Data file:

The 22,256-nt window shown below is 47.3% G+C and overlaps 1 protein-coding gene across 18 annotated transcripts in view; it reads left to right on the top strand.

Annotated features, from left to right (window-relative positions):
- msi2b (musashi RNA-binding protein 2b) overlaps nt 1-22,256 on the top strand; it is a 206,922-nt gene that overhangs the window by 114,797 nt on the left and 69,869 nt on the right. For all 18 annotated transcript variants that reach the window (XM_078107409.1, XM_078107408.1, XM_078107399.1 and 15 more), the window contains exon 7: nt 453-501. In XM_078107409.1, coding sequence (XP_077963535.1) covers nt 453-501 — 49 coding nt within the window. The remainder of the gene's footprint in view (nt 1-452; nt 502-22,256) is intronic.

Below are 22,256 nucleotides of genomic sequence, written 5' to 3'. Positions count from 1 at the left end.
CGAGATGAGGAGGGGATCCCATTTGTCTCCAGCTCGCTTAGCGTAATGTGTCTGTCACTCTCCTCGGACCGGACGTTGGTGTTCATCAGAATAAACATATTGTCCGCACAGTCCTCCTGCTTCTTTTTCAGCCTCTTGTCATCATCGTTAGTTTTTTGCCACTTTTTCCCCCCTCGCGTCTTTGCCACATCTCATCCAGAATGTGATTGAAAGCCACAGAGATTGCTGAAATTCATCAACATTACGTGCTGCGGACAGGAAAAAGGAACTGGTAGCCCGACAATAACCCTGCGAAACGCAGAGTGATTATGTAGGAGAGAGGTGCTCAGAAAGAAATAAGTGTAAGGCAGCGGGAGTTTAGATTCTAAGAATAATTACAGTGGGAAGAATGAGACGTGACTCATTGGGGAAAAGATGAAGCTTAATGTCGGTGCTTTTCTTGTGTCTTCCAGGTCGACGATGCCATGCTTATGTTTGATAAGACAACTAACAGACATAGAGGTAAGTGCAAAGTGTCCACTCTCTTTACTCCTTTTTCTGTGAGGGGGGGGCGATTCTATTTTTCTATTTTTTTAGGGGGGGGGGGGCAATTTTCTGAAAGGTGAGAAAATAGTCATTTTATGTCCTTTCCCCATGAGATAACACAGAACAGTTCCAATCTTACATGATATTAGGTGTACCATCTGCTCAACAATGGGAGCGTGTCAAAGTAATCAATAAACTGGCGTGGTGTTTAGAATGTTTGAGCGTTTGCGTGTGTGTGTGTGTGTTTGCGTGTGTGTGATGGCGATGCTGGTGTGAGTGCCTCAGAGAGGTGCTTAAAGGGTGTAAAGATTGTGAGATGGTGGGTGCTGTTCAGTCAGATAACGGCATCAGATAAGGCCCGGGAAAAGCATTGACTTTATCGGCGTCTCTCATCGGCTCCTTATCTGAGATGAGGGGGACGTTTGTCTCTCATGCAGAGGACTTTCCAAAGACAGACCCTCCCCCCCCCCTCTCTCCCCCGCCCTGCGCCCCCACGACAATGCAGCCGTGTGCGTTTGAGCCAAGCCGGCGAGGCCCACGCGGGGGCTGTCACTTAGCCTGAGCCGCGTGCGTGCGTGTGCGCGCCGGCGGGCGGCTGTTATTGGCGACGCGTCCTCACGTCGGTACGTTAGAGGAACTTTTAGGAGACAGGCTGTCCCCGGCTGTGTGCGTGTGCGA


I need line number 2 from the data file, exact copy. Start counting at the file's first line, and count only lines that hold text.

Annotated features, from left to right (window-relative positions):